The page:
Medical Billing Software Cost & Comparison [EHR,PMS & EMR]
Medical billing software is a necessity for any healthcare professional. Medical billing software helps you enter and track your medical data, which can be time-consuming without the help of computerized systems.
It also provides an efficient way to communicate with insurance companies and patients so that everyone involved in the patient’s care knows how much has been billed for services rendered.
On Average, medical billing software costs $300 per month. The common starting price is $25 per user/month. Premium plans can cost up to $200-500/mo., including setup fees and other miscellaneous costs not included in the monthly service fee itself. Additional fees can add on an extra $1000 all the way up to $20,000 a year.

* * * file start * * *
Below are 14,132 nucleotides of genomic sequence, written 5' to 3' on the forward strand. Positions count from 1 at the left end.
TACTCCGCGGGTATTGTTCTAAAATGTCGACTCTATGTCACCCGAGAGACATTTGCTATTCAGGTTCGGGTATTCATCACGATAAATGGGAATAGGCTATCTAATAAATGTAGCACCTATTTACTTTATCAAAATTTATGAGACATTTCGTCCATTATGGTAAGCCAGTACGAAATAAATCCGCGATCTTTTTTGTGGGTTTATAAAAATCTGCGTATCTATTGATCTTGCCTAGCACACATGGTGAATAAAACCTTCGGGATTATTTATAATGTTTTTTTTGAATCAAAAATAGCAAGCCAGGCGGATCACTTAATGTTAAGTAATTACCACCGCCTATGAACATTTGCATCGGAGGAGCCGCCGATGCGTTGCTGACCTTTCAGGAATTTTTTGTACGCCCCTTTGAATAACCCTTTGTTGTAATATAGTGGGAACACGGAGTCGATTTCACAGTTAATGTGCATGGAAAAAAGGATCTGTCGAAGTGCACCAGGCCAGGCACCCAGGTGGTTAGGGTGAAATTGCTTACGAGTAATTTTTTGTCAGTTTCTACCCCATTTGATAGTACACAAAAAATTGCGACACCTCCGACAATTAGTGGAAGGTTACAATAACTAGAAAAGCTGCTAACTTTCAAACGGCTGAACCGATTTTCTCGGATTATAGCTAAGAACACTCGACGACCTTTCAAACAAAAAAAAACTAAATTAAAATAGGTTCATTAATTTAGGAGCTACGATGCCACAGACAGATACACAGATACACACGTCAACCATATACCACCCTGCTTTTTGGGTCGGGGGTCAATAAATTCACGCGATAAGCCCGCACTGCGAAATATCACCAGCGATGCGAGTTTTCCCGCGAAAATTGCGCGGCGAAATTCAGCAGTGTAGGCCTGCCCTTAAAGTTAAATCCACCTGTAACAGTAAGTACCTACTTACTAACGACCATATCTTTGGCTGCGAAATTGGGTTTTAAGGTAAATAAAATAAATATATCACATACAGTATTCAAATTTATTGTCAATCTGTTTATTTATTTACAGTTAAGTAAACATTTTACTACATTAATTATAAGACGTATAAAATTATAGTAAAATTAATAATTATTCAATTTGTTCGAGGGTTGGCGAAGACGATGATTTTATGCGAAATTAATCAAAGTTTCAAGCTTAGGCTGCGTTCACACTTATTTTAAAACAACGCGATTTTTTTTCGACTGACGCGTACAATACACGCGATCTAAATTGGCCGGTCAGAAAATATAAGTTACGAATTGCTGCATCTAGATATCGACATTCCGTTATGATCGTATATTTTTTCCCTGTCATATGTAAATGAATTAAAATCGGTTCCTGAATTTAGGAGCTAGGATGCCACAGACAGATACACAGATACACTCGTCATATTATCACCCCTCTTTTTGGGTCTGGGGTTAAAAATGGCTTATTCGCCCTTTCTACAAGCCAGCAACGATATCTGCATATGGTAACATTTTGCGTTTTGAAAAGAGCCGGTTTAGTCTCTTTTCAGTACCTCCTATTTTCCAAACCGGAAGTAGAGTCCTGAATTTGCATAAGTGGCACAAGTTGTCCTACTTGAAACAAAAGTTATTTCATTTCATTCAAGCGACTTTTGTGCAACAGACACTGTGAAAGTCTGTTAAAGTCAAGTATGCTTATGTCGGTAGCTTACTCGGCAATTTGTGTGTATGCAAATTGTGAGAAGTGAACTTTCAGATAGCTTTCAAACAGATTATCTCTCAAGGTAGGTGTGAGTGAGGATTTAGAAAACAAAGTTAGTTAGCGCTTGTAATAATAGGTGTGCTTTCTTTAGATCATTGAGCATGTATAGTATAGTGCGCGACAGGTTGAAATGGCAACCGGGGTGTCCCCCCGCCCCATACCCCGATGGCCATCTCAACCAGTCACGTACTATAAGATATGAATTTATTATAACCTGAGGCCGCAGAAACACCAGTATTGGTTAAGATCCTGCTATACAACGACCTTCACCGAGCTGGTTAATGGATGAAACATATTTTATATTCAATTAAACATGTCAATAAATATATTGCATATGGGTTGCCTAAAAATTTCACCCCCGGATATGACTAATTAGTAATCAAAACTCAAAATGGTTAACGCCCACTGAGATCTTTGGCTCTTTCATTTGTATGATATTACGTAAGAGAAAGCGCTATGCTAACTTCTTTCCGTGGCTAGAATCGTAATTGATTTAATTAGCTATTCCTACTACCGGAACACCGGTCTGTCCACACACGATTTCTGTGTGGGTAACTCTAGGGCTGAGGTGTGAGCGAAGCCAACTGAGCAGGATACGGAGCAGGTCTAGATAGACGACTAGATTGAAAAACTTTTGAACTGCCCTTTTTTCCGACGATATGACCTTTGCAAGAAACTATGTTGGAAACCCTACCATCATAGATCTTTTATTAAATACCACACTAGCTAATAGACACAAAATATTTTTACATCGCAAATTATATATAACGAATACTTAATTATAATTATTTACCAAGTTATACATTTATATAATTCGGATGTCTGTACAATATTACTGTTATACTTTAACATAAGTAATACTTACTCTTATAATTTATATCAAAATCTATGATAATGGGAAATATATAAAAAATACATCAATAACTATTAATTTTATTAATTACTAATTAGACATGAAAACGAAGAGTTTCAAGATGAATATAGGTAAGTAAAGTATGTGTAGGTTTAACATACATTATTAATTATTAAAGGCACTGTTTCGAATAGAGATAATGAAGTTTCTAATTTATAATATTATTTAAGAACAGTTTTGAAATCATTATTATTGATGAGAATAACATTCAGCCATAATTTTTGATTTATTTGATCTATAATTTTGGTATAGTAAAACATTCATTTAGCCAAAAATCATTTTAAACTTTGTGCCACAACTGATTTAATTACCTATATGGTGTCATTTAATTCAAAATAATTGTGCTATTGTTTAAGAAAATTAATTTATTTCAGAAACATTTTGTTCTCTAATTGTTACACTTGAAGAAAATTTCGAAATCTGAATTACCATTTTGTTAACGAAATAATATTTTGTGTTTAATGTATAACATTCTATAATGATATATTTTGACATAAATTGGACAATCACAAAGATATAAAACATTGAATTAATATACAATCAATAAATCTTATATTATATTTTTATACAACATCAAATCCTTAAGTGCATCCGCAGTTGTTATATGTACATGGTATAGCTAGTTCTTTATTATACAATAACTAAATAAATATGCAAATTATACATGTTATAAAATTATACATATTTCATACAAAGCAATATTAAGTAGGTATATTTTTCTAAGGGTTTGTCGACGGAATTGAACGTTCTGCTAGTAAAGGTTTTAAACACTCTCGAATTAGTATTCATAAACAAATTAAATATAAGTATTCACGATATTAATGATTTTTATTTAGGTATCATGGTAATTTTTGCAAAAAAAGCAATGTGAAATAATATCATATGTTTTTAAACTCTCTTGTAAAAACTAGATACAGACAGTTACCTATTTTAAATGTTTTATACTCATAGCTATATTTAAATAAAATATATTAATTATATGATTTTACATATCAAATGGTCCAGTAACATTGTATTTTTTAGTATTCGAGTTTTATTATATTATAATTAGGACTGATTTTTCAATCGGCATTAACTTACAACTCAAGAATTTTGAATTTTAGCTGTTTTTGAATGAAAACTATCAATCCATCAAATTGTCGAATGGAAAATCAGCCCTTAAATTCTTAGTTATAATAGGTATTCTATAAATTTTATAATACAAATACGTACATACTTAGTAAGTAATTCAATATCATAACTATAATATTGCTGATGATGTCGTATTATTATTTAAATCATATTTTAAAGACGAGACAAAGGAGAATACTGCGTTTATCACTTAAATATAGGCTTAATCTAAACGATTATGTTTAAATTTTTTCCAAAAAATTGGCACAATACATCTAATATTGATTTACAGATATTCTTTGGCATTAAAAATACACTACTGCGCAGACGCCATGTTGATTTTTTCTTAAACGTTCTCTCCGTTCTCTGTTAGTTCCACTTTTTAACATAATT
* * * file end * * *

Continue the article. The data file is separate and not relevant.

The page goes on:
Types of billing software
The most common medical billings systems include EHR (electronic health records) Systems, Practice Management Software or PMS, Practice Management systems or PMS, and Electronic Medical Records Software or EMR.
What type of system fits your needs
Healthcare professionals use EHR Systems to collect and store patient data, such as demographics, insurance information, allergies, and past medical treatments. The system can then access this data when needed during treatment or billing procedures. Most medical billing software systems offer an EHR system option that works with their PMS or EMR system.
Most practice management software offers both pre-recorded patient care plans and order sets. This means you do not need to spend time creating your own standard operating procedures, which can help you save hours every day in your healthcare facility. Patient Care Plans are usually designed based on the facility you work in, such as urgent care centers or hospitals.